The sheer size of the Gundam franchise can’t be understated. So far, it includes 20 television series, several films and a massive yearly intake on model kits and licensed goods for Gundam IP owners Bandai Namco. There’s even a live action film planned that’s being penned by comics writer Brian K. Vaughn (Paper Girls, Saga).
Gundam and the animation studio it calls home, Sunrise, have crafted a universe that seems tailored to Funko’s product line. Mystery Minis of different mobile suits can be created for each series, while mobile suit pilots and the MS robots themselves would make shelf-worthy Pop! Vinyl figures (particularly in larger sizes). I’d be first in line for a Wing or Deathscythe Pop! Vinyl.
Will it happen? It’s possible. Funko created collectibles based on Sunrise anime Cowboy Bebop, so it’s safe to assume a relationship has been established. However, with Gundam models and toys a mainstay for Sunrise parent company Bandai Namco, the licensing department may be more careful with Gundam. I think our best shot at Gundam Pop! Vinyl is the impending Hollywood film.
Funko has a large variety of items based on Ad Icons like Captain Crunch and Bob’s Big Boy, but the company could hit a home run with a nostalgic trip to McDonaldland.
In 1970, McDonald’s introduced a collection of characters around its established clown mascot Ronald McDonald and named their world McDonaldland. The canon McDonaldland universe consists of Ronald, Birdy the Early Bird, purple monster Grimace and kleptomaniac/burger enthusiast Hamburglar—other characters like Mayor McCheese have been removed thanks to a lawsuit from H.R. Pufnstuf creators Sid and Marty Krofft.
The characters were fixtures in McDonald’s marketing, particularly their Happy Meals and Play Place playground areas, until the turn of the century. In other words, they’re prime nostalgia bait for Funko’s demographic.
Will it happen? Maybe. Funko already has restaurant mascots among the ranks of its Pop! Vinyl army, and McDonald’s isn’t shy about renting out its IP for merchandise. A McDonald’s-Funko relationship could also result in Funko-branded Happy Meal toys, which would result in a mass fast food binge among collectors.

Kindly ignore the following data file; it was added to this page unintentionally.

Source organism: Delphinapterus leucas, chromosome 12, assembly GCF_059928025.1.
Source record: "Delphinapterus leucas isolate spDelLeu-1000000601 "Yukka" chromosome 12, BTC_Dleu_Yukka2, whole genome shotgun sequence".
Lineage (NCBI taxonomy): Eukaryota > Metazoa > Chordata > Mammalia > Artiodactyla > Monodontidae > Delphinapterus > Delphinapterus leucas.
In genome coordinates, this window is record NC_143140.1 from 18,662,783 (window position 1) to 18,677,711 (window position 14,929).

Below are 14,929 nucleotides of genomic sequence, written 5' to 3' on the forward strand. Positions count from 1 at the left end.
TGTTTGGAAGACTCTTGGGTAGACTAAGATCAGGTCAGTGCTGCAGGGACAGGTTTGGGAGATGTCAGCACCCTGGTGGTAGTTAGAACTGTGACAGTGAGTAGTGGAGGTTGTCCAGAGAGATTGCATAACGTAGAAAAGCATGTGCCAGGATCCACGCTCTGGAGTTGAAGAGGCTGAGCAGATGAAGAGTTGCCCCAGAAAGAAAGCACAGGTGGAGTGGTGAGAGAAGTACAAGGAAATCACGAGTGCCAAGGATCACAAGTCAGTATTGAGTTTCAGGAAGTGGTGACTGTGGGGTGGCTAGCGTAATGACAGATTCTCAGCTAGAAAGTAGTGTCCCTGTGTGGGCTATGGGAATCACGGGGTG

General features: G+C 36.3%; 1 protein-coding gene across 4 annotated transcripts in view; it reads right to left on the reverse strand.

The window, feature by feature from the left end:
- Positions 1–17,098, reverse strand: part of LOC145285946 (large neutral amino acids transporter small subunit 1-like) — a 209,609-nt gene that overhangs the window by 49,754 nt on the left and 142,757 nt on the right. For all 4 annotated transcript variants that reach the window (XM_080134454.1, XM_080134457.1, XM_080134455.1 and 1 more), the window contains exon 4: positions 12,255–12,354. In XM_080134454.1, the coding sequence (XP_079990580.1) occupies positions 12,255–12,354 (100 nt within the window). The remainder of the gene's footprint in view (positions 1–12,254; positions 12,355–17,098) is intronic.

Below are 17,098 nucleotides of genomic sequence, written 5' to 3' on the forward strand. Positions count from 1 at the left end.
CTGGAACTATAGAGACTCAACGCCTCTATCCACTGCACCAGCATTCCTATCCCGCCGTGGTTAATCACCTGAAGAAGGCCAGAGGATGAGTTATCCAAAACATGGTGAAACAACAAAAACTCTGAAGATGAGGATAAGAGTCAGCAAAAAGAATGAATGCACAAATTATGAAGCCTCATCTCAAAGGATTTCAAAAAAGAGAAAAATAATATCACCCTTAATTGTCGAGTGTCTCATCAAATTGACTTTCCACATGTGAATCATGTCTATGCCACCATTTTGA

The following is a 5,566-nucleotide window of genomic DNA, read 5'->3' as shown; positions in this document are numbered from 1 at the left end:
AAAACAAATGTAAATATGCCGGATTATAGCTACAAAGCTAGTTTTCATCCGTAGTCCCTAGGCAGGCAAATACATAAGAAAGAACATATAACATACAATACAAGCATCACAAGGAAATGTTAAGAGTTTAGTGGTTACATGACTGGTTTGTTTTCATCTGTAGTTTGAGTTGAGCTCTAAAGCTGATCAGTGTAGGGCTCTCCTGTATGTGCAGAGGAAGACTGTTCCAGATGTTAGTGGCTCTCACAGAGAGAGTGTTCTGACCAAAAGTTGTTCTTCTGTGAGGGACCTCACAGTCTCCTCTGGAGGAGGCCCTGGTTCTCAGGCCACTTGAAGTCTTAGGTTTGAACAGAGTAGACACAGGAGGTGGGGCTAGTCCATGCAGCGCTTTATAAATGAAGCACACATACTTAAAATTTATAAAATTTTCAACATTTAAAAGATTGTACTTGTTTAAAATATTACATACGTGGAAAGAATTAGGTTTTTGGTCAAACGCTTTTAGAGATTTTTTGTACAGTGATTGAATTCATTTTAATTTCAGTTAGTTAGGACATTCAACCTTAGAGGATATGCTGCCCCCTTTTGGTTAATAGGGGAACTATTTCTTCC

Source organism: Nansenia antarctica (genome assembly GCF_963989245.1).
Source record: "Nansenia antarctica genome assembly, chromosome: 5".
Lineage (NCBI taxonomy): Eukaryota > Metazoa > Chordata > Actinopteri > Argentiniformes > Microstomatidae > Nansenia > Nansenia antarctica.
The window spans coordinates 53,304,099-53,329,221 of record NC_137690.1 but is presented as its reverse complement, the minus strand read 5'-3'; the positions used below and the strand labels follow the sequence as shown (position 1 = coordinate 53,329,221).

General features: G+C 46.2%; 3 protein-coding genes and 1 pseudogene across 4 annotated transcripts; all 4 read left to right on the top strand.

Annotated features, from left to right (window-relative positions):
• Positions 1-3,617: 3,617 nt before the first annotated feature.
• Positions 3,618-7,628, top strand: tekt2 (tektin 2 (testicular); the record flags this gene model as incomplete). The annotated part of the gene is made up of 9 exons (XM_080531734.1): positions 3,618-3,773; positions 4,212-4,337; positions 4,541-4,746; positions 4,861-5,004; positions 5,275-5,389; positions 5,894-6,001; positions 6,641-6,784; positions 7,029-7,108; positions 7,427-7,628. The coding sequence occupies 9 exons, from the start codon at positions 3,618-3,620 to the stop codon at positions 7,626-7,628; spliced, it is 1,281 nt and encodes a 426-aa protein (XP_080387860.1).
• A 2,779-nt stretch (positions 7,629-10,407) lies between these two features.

1: Homestar Runner
Flash animation dominated the early days of the Internet. Before YouTube, creators hosted videos on their own websites and used Flash to create content in a world where downloading a music video took the bulk of an afternoon. One of the Internet’s most enduring early series is Homestar Runner.
Launched in early 2000, Homestar Runner chronicled the exploits of characters in the lives of Homestar, a great athlete, and Strong Bad, his great rival. Originally intended as a children’s book, Homestar Runner became a flash cartoon that utilized tropes, referential humor and unique quarks to make each of its characters endearing to audience members. Coach Z can’t say the word job correctly. The Cheat cheats. Strong Bad’s brothers, Strong Sad and Strong Mad, are unhealthily motivated by their emotions.
The cartoons quickly led to a line of merchandise and, eventually, a collection of point-and-click adventure games for PlayStation 3 and PC. The franchise also landed a song named after one of its most popular characters, Trogdor, in Guitar Hero 2.
Homestar Runner went radio silent at the turn of the decade, but the site has received semi-regular updates since 2014, including the launch of a tabletop game based on Trogdor.
Will it happen? I hope so. Homestar Runner kept me entertained for many a school night, and I remember rushing home from the bus stop to check for the week’s new Strong Bad Email video. My dream item? A Funko Pop! four-pack of Teen Girl Squad.
Which franchises would you like Funko to procure? Let us know in the comments below!